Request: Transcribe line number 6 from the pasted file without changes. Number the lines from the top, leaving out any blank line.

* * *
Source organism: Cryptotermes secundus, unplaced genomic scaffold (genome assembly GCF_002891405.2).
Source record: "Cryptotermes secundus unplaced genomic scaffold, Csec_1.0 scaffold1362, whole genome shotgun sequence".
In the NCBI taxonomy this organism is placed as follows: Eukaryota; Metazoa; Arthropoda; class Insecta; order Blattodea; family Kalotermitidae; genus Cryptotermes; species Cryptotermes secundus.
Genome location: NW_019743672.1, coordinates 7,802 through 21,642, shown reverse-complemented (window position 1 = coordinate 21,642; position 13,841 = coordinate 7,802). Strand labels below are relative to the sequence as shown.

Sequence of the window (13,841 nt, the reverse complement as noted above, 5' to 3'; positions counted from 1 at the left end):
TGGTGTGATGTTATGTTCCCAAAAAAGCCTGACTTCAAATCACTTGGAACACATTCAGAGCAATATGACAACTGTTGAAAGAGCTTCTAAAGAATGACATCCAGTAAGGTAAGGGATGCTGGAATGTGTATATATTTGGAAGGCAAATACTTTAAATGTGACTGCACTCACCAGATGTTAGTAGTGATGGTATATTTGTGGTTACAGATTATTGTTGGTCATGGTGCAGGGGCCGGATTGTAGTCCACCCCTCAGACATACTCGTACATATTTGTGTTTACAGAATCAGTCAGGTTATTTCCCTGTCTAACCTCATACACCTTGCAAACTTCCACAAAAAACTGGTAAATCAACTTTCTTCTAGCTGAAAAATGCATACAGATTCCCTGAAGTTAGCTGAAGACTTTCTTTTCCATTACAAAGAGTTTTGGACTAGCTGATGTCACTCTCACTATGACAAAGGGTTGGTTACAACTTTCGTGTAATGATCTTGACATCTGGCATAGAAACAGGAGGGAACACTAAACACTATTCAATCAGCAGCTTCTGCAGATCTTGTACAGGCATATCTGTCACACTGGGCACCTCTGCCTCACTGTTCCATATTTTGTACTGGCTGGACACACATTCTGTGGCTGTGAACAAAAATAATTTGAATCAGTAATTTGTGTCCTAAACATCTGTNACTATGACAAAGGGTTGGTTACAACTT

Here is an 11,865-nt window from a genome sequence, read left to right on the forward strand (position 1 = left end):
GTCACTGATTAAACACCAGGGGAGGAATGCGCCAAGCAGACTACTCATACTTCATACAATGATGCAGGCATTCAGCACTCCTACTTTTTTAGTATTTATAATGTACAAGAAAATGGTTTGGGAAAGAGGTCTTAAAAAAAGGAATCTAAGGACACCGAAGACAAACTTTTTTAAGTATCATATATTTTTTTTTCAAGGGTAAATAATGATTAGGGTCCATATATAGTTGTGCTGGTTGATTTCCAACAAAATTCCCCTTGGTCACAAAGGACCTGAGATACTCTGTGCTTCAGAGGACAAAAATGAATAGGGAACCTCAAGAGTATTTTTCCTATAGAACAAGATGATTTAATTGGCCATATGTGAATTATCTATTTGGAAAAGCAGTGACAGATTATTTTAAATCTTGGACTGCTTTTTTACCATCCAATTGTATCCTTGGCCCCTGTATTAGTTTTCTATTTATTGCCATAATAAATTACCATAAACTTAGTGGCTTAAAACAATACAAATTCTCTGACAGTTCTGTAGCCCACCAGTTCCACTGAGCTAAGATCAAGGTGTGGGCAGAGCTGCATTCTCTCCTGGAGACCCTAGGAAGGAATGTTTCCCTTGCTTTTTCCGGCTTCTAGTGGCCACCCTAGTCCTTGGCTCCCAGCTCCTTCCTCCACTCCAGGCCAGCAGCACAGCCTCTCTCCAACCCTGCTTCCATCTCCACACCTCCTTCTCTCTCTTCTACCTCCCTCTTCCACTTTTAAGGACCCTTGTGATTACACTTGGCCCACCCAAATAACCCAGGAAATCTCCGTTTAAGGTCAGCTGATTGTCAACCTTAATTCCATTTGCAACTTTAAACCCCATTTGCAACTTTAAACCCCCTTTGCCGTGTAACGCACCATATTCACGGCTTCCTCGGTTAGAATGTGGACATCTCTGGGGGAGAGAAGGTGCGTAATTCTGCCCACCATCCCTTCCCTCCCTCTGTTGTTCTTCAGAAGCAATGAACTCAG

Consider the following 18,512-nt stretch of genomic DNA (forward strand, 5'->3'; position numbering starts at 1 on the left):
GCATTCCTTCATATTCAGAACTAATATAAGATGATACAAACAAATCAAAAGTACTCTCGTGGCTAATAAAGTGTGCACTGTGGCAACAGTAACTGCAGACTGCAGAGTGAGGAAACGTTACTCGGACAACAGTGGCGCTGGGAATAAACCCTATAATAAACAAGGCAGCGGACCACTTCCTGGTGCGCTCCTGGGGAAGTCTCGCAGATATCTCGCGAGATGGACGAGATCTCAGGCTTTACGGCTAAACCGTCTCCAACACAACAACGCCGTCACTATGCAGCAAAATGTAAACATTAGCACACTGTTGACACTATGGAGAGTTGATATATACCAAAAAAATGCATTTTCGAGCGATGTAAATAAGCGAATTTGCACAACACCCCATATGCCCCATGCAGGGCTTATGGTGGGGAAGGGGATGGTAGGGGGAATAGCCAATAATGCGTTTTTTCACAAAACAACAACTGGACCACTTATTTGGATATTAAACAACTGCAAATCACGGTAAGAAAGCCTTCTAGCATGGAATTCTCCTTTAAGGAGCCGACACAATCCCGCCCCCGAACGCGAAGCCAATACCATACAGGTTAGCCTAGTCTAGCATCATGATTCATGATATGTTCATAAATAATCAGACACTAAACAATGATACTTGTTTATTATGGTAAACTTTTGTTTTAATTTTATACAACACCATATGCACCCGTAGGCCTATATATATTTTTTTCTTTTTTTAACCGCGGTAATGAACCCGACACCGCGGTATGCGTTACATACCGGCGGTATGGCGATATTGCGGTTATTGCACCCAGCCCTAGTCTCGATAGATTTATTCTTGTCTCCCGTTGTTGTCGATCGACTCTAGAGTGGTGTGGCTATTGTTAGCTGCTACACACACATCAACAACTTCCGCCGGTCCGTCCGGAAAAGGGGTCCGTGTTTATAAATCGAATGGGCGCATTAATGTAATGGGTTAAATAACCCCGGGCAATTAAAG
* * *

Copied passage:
TGGTGTGATGTTATGTTCCCAAAAAAGCCTGACTTCAAATCACTTGGAACACATTCAGAGCAATATGACAACTGTTGAAAGAGCTTCTAAAGAATGACATCCAGTAAGGTAAGGGATGCTGGAATGTGTATATATTTGGAAGGCAAATACTTTAAATGTGACTGCACTCACCAGATGTTAGTAGTGATGGTATATTTGTGGTTACAGATTATTGTTGGTCATGGTGCAGGGGCCGGATTGTAGTCCACCCCTCAGACATACTCGTACATATTTGTGTTTACAGAATCAGTCAGGTTATTTCCCTGTCTAACCTCATACACCTTGCAAACTTCCACAAAAAACTGGTAAATCAACTTTCTTCTAGCTGAAAAATGCATACAGATTCCCTGAAGTTAGCTGAAGACTTTCTTTTCCATTACAAAGAGTTTTGGACTAGCTGATGTCACTCTCACTATGACAAAGGGTTGGTTACAACTTTCGTGTAATGATCTTGACATCTGGCATAGAAACAGGAGGGAACACTAAACACTATTCAATCAGCAGCTTCTGCAGATCTTGTACAGGCATATCTGTCACACTGGGCACCTCTGCCTCACTGTTCCATATTTTGTACTGGCTGGACACACATTCTGTGGCTGTGAACAAAAATAATTTGAATCAGTAATTTGTGTCCTAAACATCTGTNACTATGACAAAGGGTTGGTTACAACTT